I am writing a function to find the intersection between two sets.

The non-functional requirements of the assignment include avoiding "side effects".

function intersection(a, b) {
  return helper(a, b, []);

function helper(a, b, c) {
  if (a.length == 0) {
    return c;

  if (b.contains(a[0])) {
    return helper(a.slice(1, a.length), b, c.concat([a[0]]));

  return helper(a.slice(1, a.length), b, c);

Would mutating the argument c in the above code be considered a side effect?

The specific assignment is written in OCaml, so, though the above example is in an imperative language, I want to stay true to the spirit of functional programming.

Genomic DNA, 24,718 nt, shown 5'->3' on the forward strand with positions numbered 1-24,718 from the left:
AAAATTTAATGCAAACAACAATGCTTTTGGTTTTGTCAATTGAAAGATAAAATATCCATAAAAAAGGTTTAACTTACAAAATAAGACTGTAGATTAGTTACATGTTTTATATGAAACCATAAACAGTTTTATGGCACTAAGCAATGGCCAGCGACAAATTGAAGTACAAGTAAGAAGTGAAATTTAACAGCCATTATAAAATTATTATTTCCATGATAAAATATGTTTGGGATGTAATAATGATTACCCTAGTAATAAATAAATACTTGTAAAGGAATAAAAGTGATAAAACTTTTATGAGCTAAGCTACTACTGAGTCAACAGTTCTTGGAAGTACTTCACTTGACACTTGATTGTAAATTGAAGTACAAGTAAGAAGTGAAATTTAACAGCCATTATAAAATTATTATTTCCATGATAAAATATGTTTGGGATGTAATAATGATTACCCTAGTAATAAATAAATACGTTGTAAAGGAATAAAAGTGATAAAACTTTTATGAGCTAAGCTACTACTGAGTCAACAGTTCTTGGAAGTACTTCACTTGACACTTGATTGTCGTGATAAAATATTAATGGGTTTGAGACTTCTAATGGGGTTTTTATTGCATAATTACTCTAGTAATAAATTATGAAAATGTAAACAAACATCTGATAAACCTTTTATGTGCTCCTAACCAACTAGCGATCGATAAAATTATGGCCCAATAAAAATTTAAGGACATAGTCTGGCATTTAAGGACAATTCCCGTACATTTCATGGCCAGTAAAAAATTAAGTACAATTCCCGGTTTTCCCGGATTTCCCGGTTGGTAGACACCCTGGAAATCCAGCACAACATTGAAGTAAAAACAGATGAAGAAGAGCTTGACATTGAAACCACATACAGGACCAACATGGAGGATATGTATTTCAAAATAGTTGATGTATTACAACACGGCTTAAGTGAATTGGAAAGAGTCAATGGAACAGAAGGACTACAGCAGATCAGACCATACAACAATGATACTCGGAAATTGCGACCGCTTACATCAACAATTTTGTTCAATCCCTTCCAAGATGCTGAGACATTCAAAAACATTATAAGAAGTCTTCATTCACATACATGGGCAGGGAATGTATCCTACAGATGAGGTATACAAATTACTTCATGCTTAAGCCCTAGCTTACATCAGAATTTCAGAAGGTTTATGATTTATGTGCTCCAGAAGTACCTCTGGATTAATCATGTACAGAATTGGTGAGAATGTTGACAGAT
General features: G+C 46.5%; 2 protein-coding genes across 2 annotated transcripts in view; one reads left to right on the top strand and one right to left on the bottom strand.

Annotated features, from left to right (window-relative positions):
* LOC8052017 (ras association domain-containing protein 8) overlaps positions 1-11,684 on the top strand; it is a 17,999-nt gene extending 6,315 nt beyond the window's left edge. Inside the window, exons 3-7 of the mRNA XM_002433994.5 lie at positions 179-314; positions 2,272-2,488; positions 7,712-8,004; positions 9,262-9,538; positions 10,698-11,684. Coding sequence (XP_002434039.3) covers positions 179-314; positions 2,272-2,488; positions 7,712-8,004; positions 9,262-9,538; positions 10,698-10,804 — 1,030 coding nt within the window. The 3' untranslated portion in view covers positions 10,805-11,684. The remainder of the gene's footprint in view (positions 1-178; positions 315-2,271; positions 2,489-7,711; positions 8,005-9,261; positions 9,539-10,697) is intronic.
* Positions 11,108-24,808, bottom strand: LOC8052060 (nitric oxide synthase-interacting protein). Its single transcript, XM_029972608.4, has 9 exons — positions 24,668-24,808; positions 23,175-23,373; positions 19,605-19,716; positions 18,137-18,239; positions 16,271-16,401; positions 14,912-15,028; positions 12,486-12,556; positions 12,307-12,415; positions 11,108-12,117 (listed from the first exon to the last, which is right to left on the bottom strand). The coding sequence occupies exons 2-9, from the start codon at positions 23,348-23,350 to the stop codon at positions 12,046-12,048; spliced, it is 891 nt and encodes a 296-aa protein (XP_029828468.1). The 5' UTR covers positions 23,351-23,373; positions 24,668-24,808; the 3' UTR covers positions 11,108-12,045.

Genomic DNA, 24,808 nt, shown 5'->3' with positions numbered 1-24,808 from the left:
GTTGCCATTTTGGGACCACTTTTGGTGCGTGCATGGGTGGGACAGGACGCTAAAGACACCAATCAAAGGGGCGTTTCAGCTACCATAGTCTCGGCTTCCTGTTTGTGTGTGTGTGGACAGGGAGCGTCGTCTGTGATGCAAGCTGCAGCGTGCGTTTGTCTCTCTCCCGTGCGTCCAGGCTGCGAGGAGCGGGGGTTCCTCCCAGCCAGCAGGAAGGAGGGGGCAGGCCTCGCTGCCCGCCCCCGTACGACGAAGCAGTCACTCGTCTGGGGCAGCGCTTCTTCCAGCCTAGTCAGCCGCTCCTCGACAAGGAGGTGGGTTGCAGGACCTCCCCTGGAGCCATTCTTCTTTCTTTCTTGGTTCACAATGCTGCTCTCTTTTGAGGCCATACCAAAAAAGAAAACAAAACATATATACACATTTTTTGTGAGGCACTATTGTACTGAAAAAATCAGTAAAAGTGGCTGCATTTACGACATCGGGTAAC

Please don't provide any alternate solutions to the problem.


1 Answer 1


If the helper function mutated the object c (which concat doesn't do in JS), then helper would have that side effect. But overall your intersection function wouldn't have any side effect that I can see, as the c array doesn't exist outside of it.

PS: concat returns a new array every time. The original c array is unchanged.


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